A couple years ago, while speaking and preaching at Faith Presbyterian Church (PCA) in Anchorage, Alaska, Mary Lee and I also met Pastor Jack Phelps and his wife, Debra, who serve Covenant Bible Church (CREC) north of Anchorage, in Palmer.
What a joy. We had time with their men’s fellowship group, Jack invited me to preach Sunday morning, then following the service, there was good food and fellowship with the congregation after which we went back to the Phelps and talked until late afternoon.
Since meeting that weekend, Jack and I have talked several times, and I’ve developed affection and respect for this wise father of the church.
Some readers know how disappointed I’ve been with a number of conservative Reformed pastors who have wasted the Covid year belligerating or ranting against our civil authorities, building a podcasting and social media constituency by channelling the bitterness and anger of their own and other shepherds’ sheep.
One of the points I’ve tried to make is that none of these men have the slightest experience serving as a civil authority. They are merely church authorities dabbling in a world they are not called to, regularly demonstrating their cluelessness concerning that world’s challenges of leadership and the laws which govern it.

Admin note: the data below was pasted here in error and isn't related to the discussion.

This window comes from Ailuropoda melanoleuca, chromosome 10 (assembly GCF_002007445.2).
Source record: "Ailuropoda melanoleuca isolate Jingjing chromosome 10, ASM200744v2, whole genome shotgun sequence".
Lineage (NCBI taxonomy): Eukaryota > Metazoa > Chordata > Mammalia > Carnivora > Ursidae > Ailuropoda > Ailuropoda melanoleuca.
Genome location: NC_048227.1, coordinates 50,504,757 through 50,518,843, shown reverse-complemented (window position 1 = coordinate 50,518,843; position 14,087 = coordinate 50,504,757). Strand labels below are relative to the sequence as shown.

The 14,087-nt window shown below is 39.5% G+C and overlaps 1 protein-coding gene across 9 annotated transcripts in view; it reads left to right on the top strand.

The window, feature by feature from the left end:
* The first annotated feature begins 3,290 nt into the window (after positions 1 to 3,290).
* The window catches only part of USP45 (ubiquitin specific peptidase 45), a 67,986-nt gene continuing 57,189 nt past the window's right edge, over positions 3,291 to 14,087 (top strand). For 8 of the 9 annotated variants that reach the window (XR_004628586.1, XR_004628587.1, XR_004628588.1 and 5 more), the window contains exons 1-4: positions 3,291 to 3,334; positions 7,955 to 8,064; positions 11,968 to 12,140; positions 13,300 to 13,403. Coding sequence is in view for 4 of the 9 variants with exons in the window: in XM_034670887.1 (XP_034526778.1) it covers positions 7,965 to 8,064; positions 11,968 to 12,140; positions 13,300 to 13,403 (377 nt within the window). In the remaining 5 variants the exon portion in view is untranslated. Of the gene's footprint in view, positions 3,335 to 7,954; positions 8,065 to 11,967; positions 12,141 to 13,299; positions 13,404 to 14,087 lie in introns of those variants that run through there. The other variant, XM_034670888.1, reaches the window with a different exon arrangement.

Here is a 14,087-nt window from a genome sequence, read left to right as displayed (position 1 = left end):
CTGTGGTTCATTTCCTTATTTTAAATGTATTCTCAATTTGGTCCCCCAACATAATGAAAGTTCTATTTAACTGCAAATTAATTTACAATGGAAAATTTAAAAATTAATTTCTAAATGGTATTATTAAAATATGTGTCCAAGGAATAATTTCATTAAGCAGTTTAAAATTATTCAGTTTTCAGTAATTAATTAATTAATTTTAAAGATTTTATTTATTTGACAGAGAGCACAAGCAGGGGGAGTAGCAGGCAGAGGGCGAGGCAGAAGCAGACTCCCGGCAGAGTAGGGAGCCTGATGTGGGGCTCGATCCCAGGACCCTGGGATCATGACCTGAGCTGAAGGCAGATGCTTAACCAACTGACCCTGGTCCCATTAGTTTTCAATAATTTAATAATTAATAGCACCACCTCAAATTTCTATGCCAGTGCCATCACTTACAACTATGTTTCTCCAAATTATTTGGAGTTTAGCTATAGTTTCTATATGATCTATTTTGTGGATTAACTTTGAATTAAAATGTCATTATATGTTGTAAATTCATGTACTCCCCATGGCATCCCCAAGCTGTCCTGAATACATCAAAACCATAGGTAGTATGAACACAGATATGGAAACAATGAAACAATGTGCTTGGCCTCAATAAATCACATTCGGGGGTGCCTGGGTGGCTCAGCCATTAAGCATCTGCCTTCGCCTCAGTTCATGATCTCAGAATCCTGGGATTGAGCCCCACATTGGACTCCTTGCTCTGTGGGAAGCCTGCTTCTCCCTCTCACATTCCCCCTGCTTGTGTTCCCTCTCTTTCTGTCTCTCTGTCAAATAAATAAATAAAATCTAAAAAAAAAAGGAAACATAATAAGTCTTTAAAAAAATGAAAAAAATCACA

This is pertinent to this post because Jack Phelps (at Dostoyevsky’s tomb) is the opposite. In his seventies now (and still serving his church), Jack has given many years to civil service and presents a stark contrast to these railers against authority. None of that from Jack, and not because he’s a lesser man with lesser wisdom and discernment concerning politics and the law.
This from his church bio:
An Air Force veteran of the Vietnam war, Phelps has worked as a miner, a logger, a mechanic, a journalist, as professional staff for the Alaska State House of Representatives and the United States Senate and as an adviser to four Alaska governors.
A while ago, Jack also was elected and served as the presiding (national) minister of the CREC, so he’s the rare father who should be listened to carefully today because he’s earned his stripes in both civil and church authority.
With that as a preface, a couple days ago Jack and I were catching up by phone and he mentioned he’d preached a sermon the previous Lord’s Day calling for trust in God in our present time, not giving ourselves to anxiety, fear, and anger. I asked him to send me a link so I could listen, and just now I did.
What a helpful sermon!
Jack doesn’t tell you how many books he’s read or look for opportunities to dazzle you by his rhetorical chops. Rather, he’s that hardworking, cheerful man who has spent so many years satisfying his intellectual curiosity that he’s become erudite. And happily, he’s done so without developing those smelly diseases often accompanying erudition called pomposity, priggishness, and pedanticism.
Listen to this sermon on the Apostle Paul and Silas singing/praying the Psalms in the Philippian prison. How very helpful. Would that God would give all of us called to preach the same love and service to His Word and flock heard in this sermon feeding the flock in such an unprepossessing manner.
Thank you, Pastor Phelps.